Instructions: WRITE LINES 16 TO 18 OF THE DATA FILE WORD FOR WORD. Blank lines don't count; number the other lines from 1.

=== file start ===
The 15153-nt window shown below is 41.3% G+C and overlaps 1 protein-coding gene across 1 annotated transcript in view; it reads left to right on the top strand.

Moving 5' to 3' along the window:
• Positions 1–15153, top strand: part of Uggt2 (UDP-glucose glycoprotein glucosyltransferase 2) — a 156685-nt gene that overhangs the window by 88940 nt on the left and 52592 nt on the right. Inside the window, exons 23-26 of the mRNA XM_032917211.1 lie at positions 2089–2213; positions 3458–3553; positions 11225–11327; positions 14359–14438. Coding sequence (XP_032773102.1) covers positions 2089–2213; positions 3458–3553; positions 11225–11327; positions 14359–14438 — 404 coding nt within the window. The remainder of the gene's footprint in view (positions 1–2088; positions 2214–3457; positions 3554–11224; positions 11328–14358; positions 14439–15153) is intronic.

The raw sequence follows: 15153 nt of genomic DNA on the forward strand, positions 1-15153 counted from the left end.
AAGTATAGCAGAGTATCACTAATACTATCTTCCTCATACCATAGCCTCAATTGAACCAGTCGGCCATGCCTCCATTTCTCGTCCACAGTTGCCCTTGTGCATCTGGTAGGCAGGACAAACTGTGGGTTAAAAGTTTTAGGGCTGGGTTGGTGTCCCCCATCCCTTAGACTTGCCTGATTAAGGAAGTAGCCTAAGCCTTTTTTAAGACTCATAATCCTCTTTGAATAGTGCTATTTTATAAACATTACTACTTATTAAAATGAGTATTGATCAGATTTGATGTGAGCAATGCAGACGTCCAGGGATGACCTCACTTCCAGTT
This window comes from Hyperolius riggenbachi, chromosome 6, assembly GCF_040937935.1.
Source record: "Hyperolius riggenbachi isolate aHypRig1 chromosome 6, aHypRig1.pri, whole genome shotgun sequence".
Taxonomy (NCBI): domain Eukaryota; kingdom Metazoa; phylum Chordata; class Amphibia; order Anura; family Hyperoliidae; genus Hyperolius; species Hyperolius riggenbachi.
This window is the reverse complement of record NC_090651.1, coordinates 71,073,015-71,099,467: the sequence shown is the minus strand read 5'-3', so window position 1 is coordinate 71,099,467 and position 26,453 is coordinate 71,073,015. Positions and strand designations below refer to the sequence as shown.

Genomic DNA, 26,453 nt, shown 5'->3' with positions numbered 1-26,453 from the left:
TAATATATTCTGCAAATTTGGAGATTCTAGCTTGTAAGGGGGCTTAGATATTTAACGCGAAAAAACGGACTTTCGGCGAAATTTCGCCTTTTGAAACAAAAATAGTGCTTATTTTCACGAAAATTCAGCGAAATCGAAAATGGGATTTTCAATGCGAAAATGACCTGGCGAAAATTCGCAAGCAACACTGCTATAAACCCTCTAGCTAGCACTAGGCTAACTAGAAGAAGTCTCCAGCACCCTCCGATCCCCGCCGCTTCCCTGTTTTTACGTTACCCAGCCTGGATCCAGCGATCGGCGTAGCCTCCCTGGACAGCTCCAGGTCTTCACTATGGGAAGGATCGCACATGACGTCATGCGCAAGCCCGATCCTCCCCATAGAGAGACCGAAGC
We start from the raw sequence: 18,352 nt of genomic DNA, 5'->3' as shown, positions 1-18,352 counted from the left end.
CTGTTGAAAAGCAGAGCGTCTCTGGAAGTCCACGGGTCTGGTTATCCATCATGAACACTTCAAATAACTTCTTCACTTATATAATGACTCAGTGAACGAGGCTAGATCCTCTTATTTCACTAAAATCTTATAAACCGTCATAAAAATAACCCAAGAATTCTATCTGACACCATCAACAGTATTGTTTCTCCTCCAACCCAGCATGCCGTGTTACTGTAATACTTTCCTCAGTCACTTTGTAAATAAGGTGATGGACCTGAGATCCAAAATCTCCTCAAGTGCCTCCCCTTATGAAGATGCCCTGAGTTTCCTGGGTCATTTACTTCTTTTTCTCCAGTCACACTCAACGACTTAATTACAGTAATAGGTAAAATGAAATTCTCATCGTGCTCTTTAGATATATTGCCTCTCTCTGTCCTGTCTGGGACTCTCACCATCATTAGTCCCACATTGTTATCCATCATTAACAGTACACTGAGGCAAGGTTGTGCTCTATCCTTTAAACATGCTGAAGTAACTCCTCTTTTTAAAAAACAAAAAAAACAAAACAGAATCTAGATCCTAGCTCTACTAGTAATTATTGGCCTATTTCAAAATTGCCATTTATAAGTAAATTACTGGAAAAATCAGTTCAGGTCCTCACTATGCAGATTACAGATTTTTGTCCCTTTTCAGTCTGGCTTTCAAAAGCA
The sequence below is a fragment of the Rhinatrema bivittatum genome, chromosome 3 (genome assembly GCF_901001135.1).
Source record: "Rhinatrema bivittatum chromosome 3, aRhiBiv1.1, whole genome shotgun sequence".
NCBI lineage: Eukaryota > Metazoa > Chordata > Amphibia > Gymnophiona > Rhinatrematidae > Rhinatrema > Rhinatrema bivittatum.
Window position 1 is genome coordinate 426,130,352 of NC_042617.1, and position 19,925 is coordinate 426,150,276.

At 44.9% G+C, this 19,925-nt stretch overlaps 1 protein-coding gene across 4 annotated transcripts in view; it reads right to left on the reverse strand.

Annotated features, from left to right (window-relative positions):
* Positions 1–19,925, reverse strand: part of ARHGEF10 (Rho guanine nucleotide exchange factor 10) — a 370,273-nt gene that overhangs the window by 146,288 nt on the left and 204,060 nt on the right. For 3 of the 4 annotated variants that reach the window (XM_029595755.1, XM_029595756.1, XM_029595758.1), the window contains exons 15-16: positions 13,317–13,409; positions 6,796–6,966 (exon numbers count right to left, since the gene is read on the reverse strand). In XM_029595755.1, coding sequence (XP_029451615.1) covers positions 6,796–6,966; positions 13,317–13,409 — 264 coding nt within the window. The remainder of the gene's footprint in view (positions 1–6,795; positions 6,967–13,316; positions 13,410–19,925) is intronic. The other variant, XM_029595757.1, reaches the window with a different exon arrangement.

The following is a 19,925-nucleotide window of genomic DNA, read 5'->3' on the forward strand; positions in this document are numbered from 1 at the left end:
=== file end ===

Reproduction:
NCBI lineage: Eukaryota > Metazoa > Chordata > Amphibia > Gymnophiona > Rhinatrematidae > Rhinatrema > Rhinatrema bivittatum.
Window position 1 is genome coordinate 426,130,352 of NC_042617.1, and position 19,925 is coordinate 426,150,276.

At 44.9% G+C, this 19,925-nt stretch overlaps 1 protein-coding gene across 4 annotated transcripts in view; it reads right to left on the reverse strand.